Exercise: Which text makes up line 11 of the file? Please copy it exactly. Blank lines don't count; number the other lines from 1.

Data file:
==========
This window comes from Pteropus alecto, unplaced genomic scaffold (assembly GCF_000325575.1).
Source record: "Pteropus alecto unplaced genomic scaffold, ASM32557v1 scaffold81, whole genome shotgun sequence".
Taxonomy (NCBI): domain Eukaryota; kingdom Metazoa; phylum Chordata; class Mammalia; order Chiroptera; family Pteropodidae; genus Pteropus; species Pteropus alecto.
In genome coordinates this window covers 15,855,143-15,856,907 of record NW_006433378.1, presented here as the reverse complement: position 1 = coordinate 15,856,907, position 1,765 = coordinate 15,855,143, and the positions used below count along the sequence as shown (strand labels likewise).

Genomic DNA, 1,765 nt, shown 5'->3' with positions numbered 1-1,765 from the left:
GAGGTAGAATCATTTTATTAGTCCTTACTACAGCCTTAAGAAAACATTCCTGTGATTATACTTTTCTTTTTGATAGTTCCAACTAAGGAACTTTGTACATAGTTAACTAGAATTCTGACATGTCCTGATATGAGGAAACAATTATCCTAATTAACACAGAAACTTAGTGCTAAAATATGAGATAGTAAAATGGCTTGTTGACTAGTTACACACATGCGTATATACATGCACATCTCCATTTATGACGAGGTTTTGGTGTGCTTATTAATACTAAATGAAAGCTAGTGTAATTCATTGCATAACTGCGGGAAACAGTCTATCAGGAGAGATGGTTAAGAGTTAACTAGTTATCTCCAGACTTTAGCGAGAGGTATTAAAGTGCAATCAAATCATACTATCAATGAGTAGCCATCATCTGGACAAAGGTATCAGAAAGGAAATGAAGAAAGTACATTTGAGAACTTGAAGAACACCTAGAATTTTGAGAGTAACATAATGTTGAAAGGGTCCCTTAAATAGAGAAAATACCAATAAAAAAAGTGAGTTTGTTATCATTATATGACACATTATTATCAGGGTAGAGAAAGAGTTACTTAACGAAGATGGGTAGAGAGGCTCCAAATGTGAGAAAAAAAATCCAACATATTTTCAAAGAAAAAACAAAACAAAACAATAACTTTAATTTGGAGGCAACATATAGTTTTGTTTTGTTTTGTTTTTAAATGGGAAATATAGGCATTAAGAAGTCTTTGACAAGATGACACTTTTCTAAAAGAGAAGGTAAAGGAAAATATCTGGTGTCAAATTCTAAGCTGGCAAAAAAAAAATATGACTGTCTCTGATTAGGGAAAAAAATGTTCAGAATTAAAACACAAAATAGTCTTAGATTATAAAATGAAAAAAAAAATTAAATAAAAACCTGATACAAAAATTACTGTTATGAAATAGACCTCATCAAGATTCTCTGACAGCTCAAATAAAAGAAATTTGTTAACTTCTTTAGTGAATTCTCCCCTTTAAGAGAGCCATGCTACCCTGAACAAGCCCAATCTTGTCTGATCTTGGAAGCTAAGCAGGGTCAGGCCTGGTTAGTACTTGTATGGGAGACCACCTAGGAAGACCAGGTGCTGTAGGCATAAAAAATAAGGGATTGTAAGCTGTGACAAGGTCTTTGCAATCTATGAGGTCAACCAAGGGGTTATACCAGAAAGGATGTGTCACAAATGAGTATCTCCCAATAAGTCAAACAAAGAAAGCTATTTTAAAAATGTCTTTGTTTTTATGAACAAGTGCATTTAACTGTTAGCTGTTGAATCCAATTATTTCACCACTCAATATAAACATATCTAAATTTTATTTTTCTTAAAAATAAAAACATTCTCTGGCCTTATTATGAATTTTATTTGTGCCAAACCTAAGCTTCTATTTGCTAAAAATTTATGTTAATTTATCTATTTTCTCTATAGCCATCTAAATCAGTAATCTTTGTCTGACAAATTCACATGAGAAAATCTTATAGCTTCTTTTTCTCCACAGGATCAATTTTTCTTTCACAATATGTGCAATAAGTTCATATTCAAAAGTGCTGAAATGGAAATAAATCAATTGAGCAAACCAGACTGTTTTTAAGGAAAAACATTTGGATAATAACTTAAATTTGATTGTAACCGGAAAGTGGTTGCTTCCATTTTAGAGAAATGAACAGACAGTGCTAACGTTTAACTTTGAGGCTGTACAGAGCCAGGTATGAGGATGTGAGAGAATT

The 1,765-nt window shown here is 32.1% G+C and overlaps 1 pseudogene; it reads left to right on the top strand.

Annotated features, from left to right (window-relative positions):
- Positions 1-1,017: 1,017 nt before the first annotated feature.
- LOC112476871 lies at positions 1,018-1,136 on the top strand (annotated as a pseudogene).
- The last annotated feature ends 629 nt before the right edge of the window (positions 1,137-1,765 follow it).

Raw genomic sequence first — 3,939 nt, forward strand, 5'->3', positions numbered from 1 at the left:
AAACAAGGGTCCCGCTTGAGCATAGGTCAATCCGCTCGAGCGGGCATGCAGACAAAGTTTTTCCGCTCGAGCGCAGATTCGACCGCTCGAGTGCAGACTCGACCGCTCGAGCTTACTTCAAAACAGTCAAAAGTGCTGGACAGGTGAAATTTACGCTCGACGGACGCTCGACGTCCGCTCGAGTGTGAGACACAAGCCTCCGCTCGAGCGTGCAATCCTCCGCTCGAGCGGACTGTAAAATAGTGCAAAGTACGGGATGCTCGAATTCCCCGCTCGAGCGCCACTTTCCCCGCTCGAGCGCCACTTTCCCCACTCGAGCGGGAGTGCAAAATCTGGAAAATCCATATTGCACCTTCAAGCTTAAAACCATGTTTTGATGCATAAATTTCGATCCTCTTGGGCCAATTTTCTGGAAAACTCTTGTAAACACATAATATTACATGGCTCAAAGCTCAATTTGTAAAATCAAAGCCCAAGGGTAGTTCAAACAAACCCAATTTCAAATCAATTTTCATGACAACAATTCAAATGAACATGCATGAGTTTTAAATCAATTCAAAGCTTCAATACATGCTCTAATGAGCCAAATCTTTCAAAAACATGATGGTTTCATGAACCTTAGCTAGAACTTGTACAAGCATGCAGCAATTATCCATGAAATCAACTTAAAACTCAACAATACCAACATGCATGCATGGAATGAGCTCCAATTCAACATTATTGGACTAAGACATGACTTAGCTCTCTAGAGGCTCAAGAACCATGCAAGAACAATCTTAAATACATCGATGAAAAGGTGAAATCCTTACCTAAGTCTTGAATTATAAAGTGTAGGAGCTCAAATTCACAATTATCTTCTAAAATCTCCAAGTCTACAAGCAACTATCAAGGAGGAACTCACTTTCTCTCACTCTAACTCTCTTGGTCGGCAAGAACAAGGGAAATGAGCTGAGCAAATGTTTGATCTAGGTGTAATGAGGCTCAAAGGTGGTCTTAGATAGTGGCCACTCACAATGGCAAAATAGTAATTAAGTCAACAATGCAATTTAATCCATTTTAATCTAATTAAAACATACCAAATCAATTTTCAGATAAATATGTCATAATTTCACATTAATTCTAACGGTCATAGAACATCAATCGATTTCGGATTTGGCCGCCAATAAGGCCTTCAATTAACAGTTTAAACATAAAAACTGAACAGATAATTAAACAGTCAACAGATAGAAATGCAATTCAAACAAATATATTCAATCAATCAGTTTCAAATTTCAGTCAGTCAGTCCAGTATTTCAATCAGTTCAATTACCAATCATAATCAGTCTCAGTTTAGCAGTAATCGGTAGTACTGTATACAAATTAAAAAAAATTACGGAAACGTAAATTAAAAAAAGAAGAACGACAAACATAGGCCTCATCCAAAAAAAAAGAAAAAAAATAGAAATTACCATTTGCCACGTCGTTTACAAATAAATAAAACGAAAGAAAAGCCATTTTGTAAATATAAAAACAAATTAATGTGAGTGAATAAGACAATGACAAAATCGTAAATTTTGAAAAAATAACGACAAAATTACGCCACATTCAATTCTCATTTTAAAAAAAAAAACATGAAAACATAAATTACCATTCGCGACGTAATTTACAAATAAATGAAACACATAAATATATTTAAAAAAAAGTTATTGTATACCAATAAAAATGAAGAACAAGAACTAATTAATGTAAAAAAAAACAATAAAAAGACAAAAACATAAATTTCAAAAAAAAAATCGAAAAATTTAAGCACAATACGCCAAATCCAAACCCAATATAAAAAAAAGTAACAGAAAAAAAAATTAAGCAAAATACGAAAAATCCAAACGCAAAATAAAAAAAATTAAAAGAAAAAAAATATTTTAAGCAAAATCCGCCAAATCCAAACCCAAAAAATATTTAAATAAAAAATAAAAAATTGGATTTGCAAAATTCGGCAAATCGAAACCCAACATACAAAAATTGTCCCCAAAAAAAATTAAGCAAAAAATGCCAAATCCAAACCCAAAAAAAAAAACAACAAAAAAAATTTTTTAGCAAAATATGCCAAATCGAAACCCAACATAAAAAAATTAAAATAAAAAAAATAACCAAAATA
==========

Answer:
- The last annotated feature ends 629 nt before the right edge of the window (positions 1,137-1,765 follow it).